A new study led by Edge Hill University has received national recognition for its fresh approach to how general practice (GP) surgeries assess suspected COVID-19 patients. 

Conducted by Edge Hill in partnership with St Helens Clinical Commissioning Group (CCG) and St Helens GP providers, the research was highlighted for its innovative ‘drop box’ doorstep service at the Royal College of General Practitioners’ annual conference. 

The service, which delivers equipment directly to a patient to help a healthcare professional make a diagnosis, has been supporting the safe and efficient assessment of patients in their own home at the same time as protecting NHS staff and saving vital personal protective equipment (PPE). 

Dr Greg Irving, a Senior Lecturer in General Practice at Edge Hill and St Helens CCG governing body member, led the study.

He said: “Health professionals are at increased risk of contracting COVID-19. In an effort to contain the virus, the NHS has recommended that remote consultations should be used when possible to support the safe assessment of patients beyond face-to-face assessments. 

“The doorstep assessment service was designed to increase the number of assessments with suspected COVID-19 patients in St Helens while also reducing the number of face-to-face assessments and preserving precious PPE equipment. 

“The pandemic has had a major impact on general practice, most notably the switch to virtual consultations. As we begin to see a pathway to recovery, it’s important that we reflect on the challenges and opportunities that have pushed GPs to innovate their service and how we can best use this knowledge to provide a more flexible, future-proof assessment service.”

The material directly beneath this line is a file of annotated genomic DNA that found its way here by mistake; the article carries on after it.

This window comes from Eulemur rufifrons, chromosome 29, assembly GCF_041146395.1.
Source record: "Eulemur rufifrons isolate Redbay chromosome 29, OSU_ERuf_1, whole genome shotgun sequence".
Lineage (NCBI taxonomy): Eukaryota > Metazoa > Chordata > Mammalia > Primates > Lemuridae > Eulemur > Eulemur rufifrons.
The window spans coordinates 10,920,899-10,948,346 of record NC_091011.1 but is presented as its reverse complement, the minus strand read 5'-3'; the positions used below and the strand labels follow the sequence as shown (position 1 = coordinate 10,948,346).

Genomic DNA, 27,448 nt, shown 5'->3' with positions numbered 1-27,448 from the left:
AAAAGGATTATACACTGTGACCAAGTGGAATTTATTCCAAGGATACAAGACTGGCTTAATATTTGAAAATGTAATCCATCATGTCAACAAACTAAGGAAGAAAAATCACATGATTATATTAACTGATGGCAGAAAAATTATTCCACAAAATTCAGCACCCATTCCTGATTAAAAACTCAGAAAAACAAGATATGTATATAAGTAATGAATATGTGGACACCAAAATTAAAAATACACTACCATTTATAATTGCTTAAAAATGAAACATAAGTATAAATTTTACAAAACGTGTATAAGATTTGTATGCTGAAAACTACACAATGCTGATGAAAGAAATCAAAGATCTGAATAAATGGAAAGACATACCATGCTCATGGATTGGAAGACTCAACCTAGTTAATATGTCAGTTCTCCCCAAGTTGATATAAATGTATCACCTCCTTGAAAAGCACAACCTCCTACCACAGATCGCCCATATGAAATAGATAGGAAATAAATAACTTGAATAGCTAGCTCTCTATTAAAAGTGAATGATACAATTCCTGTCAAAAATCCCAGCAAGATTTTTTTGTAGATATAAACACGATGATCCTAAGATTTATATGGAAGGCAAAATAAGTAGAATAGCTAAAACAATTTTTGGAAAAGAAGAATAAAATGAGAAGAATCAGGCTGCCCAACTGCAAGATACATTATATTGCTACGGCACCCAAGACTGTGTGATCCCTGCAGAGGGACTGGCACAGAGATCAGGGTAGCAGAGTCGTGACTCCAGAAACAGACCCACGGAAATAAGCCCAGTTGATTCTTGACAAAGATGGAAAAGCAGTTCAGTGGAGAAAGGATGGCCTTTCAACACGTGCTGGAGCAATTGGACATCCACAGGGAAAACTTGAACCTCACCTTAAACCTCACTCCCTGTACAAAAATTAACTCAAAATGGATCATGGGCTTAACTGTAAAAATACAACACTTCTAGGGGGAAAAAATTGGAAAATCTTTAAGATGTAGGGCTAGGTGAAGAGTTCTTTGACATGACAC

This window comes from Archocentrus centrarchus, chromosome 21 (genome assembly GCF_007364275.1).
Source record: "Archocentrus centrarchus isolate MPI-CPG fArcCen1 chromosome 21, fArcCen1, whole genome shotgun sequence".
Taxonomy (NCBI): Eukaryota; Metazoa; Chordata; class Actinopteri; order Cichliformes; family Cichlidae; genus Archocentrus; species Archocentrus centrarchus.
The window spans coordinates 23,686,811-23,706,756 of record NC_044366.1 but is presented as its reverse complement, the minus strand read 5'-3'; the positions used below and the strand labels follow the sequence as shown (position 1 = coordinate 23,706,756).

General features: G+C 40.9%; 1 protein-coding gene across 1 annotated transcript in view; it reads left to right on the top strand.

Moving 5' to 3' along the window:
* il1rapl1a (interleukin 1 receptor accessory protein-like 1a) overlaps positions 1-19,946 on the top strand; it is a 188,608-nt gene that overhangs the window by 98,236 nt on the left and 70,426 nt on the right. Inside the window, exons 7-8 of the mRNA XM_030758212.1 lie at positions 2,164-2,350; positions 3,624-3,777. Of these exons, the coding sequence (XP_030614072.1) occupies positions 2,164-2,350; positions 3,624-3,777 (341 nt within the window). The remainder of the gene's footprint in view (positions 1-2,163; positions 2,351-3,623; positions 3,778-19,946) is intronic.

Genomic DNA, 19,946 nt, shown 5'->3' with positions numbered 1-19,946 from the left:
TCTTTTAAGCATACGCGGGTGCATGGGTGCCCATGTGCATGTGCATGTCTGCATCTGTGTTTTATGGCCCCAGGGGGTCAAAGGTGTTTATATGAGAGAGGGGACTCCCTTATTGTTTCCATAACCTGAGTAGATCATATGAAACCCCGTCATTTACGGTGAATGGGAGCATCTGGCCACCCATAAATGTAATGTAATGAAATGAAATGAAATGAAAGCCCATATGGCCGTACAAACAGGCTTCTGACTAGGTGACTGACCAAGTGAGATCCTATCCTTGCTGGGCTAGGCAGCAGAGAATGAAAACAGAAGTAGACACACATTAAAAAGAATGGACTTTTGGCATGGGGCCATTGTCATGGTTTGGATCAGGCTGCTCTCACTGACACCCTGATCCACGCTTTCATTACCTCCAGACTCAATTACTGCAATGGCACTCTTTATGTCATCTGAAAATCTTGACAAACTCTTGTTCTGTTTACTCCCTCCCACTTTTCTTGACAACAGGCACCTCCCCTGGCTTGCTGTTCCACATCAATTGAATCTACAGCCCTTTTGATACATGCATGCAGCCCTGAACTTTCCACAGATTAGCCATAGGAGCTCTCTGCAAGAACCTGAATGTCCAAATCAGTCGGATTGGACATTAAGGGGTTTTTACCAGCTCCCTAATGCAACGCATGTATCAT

The team was awarded best poster in the COVID-19 category for their evaluation of the new doorstep assessment service designed to support St Helens GPs with remote assessments for patients with suspected COVID-19. 

An example of a drop box delivered to patients

Patients receive a drop box that contains a thermometer, blood oximeter, a digital stethoscope, a digital otoscope and an iPad set up prior to arrival that allows GPs to liaise with patients to obtain physiological parameters away from a traditional face-to-face consultation. 

As well as the initial doorstep service the team is now also offering an oximetry monitoring service for patients with Covid-19 who don’t need immediate hospital attention but are at high risk of developing serious symptoms. Patients are given pulse oximeters to use at home and record blood oxygen readings three times a day to reduce the risk of serious deterioration. Edge Hill and its partners have pulled together in response to the COVID-19 crisis.

The University’s Faculty of Health, Social Care & Medicine is one of the largest providers of health and social care education in the North West of England. For more information on the many health-related courses on offer, visit our website.